Yes, as you may have overlooked with the similarities to Monster Hunter, Dogma is in fact a brand new IP. It’s a heavy fantasy game. It’s from Japan. All these facts are often things that companies use to avoid making or translating a game. Why risk spending money of creating a new action RPG when people are still talking about Skyrim, nobody will buy it right, especially not from an eastern company? Over 1 million people have now proved the naysayers wrong. Over 1 million people, in the middle of a recession, in the middle of summer, put down their money for a game they’d never heard out that didn’t have anything to do with first person or shooting.
Gravity Rush, another new IP released just last week, is again more proof that new titles can sell. Despite being both a new IP and a PS Vita exclusive it entered the UK charts at number nine. While not particularly high, and with its staying power yet to be determined, for a title exclusive to a handheld that doesnt what you could call a large install base this is a good sign.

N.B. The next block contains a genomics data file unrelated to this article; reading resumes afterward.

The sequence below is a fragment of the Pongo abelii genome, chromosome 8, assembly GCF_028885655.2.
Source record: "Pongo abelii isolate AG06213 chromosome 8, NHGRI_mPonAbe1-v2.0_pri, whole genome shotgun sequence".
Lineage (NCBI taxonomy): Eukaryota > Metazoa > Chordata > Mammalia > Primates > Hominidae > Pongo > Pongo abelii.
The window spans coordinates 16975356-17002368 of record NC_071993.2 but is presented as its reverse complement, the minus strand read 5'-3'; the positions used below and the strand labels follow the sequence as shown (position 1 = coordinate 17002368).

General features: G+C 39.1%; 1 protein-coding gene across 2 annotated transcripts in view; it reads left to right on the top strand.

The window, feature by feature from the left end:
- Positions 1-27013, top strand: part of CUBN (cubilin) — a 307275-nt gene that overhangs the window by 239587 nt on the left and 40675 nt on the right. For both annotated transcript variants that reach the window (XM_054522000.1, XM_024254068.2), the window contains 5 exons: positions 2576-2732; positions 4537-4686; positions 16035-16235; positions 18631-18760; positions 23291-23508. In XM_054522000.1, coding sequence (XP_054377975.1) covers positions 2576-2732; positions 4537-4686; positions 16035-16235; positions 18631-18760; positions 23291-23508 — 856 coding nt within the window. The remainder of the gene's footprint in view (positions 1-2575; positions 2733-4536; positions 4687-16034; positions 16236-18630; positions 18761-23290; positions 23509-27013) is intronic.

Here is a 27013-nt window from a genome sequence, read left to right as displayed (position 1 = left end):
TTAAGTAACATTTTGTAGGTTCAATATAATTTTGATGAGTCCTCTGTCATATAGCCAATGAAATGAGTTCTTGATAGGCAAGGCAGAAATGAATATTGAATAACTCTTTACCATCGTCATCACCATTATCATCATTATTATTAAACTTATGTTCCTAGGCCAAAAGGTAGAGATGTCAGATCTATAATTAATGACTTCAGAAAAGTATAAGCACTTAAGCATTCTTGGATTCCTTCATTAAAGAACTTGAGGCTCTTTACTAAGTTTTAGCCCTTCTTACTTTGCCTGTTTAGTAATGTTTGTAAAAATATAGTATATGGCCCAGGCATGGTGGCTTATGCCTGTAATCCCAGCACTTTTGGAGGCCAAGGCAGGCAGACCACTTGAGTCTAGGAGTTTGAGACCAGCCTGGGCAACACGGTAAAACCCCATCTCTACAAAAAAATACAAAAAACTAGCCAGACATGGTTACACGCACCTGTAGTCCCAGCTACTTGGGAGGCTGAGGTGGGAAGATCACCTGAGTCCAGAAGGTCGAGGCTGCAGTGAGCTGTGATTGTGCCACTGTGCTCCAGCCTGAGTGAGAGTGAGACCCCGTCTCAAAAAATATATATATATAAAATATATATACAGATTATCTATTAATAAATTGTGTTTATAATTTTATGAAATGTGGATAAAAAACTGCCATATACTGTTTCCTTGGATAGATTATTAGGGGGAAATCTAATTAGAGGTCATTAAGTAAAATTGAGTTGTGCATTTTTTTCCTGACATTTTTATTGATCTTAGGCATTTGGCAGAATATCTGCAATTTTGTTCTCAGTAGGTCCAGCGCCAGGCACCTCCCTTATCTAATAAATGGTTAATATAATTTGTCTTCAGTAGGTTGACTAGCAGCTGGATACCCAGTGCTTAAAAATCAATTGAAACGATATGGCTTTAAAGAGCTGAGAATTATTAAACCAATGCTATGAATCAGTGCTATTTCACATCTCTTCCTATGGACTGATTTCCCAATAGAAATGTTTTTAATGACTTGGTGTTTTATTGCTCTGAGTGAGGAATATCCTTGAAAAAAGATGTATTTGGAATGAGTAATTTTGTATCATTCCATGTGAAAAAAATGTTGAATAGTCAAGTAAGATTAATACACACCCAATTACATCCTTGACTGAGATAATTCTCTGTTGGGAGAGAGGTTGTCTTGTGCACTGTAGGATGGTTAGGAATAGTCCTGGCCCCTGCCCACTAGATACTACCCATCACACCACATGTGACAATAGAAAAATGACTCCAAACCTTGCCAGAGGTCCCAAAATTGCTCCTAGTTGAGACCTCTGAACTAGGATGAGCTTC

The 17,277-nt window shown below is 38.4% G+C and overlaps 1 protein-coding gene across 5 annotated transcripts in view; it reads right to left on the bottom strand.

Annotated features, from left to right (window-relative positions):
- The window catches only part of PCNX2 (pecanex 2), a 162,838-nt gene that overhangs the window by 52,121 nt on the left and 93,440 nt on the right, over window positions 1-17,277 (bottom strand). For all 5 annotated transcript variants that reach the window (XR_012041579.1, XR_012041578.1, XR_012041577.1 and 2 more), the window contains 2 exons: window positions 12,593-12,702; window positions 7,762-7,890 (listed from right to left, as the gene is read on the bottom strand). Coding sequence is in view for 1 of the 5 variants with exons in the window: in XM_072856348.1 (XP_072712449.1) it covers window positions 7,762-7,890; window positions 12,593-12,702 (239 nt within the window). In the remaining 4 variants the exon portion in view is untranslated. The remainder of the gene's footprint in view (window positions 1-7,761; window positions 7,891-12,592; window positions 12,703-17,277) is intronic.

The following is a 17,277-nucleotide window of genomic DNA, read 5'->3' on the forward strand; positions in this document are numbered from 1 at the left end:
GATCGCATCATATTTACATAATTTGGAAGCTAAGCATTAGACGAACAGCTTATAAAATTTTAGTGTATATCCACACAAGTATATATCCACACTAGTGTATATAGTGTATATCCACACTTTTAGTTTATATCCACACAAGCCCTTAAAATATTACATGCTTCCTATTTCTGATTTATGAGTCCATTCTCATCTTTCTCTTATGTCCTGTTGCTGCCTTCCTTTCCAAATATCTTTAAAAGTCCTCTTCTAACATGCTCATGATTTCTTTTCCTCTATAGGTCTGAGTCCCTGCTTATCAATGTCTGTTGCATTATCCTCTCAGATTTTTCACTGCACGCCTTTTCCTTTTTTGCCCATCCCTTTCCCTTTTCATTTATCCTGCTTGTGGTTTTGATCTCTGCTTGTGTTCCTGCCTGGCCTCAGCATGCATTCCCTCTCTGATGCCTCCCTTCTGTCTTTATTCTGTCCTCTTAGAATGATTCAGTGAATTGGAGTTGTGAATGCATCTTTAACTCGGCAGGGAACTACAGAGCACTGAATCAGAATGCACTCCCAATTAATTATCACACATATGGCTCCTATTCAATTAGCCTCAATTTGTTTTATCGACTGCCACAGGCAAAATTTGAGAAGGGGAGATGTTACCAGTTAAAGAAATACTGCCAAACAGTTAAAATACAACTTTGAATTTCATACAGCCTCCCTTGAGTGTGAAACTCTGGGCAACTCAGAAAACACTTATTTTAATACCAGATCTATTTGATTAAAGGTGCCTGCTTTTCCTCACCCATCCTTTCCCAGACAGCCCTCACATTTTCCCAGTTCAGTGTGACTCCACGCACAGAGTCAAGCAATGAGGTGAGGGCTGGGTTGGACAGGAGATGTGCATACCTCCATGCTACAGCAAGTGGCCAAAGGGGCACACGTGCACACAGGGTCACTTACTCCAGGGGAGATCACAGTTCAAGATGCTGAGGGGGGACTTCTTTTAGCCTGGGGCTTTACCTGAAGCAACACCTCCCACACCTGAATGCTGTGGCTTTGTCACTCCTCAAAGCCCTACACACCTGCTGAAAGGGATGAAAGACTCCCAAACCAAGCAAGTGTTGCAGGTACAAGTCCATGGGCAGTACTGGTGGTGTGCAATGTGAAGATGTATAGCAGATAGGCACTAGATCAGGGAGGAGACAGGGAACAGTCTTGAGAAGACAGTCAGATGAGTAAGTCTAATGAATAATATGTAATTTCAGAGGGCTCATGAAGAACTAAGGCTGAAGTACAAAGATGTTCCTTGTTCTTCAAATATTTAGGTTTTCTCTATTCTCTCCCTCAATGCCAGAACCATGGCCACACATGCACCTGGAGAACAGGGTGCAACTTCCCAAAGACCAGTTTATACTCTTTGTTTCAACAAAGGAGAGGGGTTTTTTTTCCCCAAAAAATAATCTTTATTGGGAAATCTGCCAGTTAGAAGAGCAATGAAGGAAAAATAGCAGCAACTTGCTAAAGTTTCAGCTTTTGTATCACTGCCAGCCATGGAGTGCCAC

Thank you Capcom and thank you Sony, you have now proven that as long as you make a good game there are no reasons it won’t sell. High fantasy? Who doesn’t want to wield a sword bigger than them while raining meteors on chimera and griffins! Nobody wants a Japanese RPG, let alone a Japanese attempt at an action (predominantly western) RPG? Dogma has sold over a million copies, Monster Hunter is still a big cult hit, Ni No Kuni is looking to be one of the most anticipated JRPGs this side of a PS1 Final Fantasy. It’s a new IP, nobody will buy outside of recognised brands will they? Again, Dogma, over 1 million. As long as you show that your new IP is interesting, and it is a genuinely good game, people will be willing to put money down for it. More so perhaps, because in the current age of gaming people are even starting to suffer from brand fatigue, look how many people have turned on Call of Duty. Not to mention that if you want to try new ideas but use a brand name to gain sales you run the risk of alienating fans. A bigger risk than a new IP because not only will you lose sales, you’ll lose the fanbase, and they can be a hard group to win back.